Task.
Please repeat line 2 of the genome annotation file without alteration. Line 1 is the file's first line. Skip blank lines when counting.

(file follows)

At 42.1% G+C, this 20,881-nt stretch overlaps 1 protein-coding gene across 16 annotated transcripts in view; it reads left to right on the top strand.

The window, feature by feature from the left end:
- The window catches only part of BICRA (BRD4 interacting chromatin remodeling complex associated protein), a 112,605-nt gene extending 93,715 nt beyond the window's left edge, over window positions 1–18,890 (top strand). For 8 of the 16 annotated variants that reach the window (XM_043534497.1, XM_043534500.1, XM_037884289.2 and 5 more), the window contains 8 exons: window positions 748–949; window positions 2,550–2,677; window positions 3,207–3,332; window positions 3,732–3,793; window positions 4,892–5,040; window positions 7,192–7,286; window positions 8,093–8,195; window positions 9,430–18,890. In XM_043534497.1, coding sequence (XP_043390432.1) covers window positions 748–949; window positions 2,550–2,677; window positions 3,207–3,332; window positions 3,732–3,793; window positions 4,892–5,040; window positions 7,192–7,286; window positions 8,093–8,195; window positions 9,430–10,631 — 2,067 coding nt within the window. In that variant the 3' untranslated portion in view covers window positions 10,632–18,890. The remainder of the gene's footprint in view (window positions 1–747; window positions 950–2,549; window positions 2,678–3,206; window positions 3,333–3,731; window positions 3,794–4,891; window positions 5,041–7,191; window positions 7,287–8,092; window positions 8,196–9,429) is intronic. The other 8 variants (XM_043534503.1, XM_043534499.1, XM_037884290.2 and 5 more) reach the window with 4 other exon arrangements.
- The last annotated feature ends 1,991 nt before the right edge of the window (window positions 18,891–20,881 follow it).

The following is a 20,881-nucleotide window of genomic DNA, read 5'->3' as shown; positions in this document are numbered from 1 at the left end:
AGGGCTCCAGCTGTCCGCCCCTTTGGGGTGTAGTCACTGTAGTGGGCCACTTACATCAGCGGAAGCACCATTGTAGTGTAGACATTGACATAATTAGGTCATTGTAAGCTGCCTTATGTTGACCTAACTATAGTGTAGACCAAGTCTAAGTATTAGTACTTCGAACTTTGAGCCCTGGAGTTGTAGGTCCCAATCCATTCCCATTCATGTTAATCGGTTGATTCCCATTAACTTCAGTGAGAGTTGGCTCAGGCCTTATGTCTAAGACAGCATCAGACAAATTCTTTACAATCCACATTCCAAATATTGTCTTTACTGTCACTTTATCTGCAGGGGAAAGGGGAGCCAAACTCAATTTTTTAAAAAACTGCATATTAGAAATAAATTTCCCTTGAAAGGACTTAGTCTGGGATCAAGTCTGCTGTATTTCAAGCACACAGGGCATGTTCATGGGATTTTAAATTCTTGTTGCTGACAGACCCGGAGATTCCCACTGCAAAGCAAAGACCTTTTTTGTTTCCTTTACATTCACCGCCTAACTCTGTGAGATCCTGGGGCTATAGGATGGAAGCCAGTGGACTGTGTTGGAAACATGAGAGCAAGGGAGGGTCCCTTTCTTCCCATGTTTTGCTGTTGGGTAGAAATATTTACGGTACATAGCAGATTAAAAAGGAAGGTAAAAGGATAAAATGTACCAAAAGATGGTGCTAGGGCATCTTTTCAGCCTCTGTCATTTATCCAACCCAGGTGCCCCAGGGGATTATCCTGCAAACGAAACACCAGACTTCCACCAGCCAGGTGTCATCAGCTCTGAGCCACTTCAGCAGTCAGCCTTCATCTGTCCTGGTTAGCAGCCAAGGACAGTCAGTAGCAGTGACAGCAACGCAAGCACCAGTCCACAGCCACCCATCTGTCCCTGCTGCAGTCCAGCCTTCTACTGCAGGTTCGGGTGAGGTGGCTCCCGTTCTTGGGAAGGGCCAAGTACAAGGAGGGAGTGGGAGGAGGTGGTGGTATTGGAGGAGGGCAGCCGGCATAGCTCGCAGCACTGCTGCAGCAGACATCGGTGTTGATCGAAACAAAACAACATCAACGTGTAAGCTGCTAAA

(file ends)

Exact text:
The window, feature by feature from the left end: